Tseden’s concern with issues of conscience and inner spiritual movement continues through his career (though he has not expressed it so directly after The Grassland) and suggests an affinity to the work of the Dardenne brothers. Yet, though Tseden’s notion of the spiritual in conflict with the worldly is expressed with more comedy than the Dardennes have ever attempted, it is a darker vision, in which the spiritual impulse seems overmatched in its struggle with our mundane nature. The Silent Holy Stones, Tseden’s most comic work, could be seen as a Tolstoy-like indictment of the power of art – in this case storytelling, particularly as it is embodied in television serials – to rob people of their higher aspirations. The protagonist, “the Little Lama” (Luosang Danpei), a student monk at a Buddhist monastery, is shown, within minutes of his introduction, taking a covert interest in the monastery’s TV and deceiving his Aka (the monk who instructs him) about his motives. The siren call of television is heard by all, even by the Aka and the young Tulku, a reincarnate Lama who eagerly compares notes with the Little Lama on their entertainment options. When the Little Lama’s father introduces him to a trashy TV action show based on the culturally approved legend of Tansen Lama and the Monkey King, the Little Lama’s fascination with entertainment begins to tip over into obsession, and he exploits the nominally Buddhist subject matter of the show to transform the monastery briefly into a multi-venue screening facility, all the while wearing a Monkey King mask at every possible opportunity. The boy’s rebellion against authority when he is inevitably separated from the Tansen Lama VCDs is muted, but registers clearly through the stare of Tseden’s impassive camera and through the Little Lama’s erratic movements within the careful compositions. (Here as elsewhere, Tseden’s use of gestures and stage directions to convey emotions physically makes it possible for him to employ unprofessional actors without handicap.) Ending on a Monlam ceremony conducted by the monks who were glued to the TV a few hours earlier, the film further tips its pessimism with the symbolic character of the Little Lama’s uncle Zoba, a hermit who carves mani, the holy stones of the title, and who dies alone in mid- story before the stone he made for the Little Lama could be delivered.

The Search plays down the moralist themes of Stones, but they reappear with a vengeance in Old Dog, a clear-eyed, nearly Bressonian vision of evil consuming the world. The (real-life) craze among mainland Chinese bosses for Tibetan mastiffs has driven up the price of the dogs and created a semi-criminal trade on the Tibetan plateau, with shady dealers eager to buy or steal the few remaining mastiffs among the rural nomads. The old sheep farmer Drakpa (Lochey) refuses to part with his mastiff at any price, and goes to great pains to reclaim the animal when his shiftless son Gonpo (Drolma Kyab) sells it on the sly. Generational decline is a motif: the henchman of the dog dealers is the son of a late, great nomad hunter. The avarice of modern culture even reaches into Drakpa’s home in the form of television, as the old man and his family passively endure an endless, hysterical, hectoring, static-filled jewelry infomercial that makes the cheap action heroics on display in The Silent Holy Stones look contemplative by comparison. A small moral victory – Gonpo eventually realizes on which side he stands, and is jailed for his retaliation against a dealer – does not dispel Drakpa’s growing awareness that he and his way of life are doomed. First the old man sets the dog free; when that strategy fails, he kills the animal with his own hands, a thunderstorm gathering as he walks away from the site of the deed. The nomad’s terrible victory is a kind of suicide.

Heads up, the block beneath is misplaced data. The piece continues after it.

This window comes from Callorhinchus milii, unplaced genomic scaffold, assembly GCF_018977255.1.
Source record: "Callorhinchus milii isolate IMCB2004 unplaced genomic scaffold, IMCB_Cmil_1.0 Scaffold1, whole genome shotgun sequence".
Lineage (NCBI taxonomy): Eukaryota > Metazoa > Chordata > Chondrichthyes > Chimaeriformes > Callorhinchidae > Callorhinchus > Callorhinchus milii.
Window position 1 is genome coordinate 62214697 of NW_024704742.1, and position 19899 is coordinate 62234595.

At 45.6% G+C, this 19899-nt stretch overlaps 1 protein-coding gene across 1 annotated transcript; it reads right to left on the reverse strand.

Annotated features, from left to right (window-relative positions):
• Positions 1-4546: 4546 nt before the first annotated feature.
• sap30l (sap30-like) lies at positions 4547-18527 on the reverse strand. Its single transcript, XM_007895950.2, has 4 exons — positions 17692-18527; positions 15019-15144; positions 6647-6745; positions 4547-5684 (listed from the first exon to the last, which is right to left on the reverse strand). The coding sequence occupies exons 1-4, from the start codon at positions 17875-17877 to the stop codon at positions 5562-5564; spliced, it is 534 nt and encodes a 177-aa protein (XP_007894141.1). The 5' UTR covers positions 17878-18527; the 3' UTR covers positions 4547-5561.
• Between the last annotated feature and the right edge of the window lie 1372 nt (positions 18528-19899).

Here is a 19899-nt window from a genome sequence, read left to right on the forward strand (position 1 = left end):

This grim account of the film’s themes does not convey how funny all three of the features are. (The Grassland’s lack of comedy is another reason that it feels like an apprentice work.) Tseden’s sense of humor is generally expressed as exaggeration of or excessive emphasis on the central concept of the project. By establishing his organizing concepts immediately, then overstating them via repetition, he turns the conceptual overload into a kind of shared joke with the viewer. In The Silent Holy Stones and The Search, where the central concept is storytelling and fiction itself, Tseden pushes the built-in self-referential aspect of the material through the roof by circulating the same stories through different media, as well as the same reactions through different characters. In Stones, the traditional story of Drime Kunden (which will become the Holy Grail of the search in The Search), first seen on TV in the monastery, is staged live in the Little Lama’s home town when he returns for a visit, giving Tseden ample opportunity to riff on the way fiction is received and used. Rehearsals of the Drime Kunden play are public events that are subject to frequent interruption, with the child actors in the piece playing ball in front of the stage when not on it. The actual performance is not much more formal: when the Little Lama interrupts the show to ask his actor brother to lend him money, he is rebuffed – “Can’t you see I’m acting?” – until the audience intervenes on the boy’s behalf, laughingly evoking Drime Kunden’s legend of self-sacrifice: “Give them some money – Drime Kunden, be kind.” The youthful cast modifies the production of the traditional play, concluding it with a boom box and loud dance music that drives away the otherwise engaged elderly attendees. In an ominous development mimicking the larger movement of the culture, a nearby ramshackle theater showing a Hong Kong action film causes some of the younger audience members, and even one child actor, to desert the play.